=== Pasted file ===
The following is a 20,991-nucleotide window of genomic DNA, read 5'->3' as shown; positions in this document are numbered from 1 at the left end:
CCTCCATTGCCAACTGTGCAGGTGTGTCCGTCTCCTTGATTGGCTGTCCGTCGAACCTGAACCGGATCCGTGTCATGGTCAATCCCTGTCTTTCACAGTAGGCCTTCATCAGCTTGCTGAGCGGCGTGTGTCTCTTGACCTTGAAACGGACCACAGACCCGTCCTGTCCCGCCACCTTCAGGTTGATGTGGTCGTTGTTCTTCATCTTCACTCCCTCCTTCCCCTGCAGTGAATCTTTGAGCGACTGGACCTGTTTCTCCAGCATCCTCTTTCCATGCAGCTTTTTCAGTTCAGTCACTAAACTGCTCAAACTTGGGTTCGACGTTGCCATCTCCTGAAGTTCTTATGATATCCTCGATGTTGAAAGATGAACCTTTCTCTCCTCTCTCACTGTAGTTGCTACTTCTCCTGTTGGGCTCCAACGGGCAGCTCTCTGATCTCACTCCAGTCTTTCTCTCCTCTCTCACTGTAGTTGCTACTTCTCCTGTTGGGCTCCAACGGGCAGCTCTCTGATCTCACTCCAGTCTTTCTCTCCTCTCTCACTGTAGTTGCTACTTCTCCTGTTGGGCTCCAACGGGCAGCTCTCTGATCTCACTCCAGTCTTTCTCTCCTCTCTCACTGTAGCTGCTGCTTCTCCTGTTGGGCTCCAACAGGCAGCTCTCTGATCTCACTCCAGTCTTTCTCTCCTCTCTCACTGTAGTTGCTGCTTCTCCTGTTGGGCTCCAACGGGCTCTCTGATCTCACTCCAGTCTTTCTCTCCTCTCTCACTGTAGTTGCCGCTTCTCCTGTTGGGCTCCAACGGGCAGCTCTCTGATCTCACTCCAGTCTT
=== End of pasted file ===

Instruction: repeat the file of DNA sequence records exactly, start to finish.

The following is a 20,991-nucleotide window of genomic DNA, read 5'->3' as shown; positions in this document are numbered from 1 at the left end:
CCTCCATTGCCAACTGTGCAGGTGTGTCCGTCTCCTTGATTGGCTGTCCGTCGAACCTGAACCGGATCCGTGTCATGGTCAATCCCTGTCTTTCACAGTAGGCCTTCATCAGCTTGCTGAGCGGCGTGTGTCTCTTGACCTTGAAACGGACCACAGACCCGTCCTGTCCCGCCACCTTCAGGTTGATGTGGTCGTTGTTCTTCATCTTCACTCCCTCCTTCCCCTGCAGTGAATCTTTGAGCGACTGGACCTGTTTCTCCAGCATCCTCTTTCCATGCAGCTTTTTCAGTTCAGTCACTAAACTGCTCAAACTTGGGTTCGACGTTGCCATCTCCTGAAGTTCTTATGATATCCTCGATGTTGAAAGATGAACCTTTCTCTCCTCTCTCACTGTAGTTGCTACTTCTCCTGTTGGGCTCCAACGGGCAGCTCTCTGATCTCACTCCAGTCTTTCTCTCCTCTCTCACTGTAGTTGCTACTTCTCCTGTTGGGCTCCAACGGGCAGCTCTCTGATCTCACTCCAGTCTTTCTCTCCTCTCTCACTGTAGTTGCTACTTCTCCTGTTGGGCTCCAACGGGCAGCTCTCTGATCTCACTCCAGTCTTTCTCTCCTCTCTCACTGTAGCTGCTGCTTCTCCTGTTGGGCTCCAACAGGCAGCTCTCTGATCTCACTCCAGTCTTTCTCTCCTCTCTCACTGTAGTTGCTGCTTCTCCTGTTGGGCTCCAACGGGCTCTCTGATCTCACTCCAGTCTTTCTCTCCTCTCTCACTGTAGTTGCCGCTTCTCCTGTTGGGCTCCAACGGGCAGCTCTCTGATCTCACTCCAGTCTT